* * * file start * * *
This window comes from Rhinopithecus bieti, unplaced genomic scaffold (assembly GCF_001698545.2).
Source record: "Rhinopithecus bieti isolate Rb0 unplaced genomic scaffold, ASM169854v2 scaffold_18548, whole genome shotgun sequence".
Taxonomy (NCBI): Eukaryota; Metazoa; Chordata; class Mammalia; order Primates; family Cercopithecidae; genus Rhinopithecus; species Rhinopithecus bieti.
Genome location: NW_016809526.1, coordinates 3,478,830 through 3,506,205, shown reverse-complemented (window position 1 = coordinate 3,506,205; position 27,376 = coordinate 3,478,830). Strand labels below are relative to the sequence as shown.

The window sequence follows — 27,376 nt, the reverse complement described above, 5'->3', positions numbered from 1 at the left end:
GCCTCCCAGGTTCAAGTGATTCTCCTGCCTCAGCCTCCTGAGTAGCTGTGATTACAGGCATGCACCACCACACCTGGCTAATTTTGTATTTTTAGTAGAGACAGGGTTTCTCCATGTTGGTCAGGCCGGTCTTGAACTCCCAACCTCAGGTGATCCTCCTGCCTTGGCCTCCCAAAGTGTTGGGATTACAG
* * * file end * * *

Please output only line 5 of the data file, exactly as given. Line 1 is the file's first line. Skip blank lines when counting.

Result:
The window sequence follows — 27,376 nt, the reverse complement described above, 5'->3', positions numbered from 1 at the left end: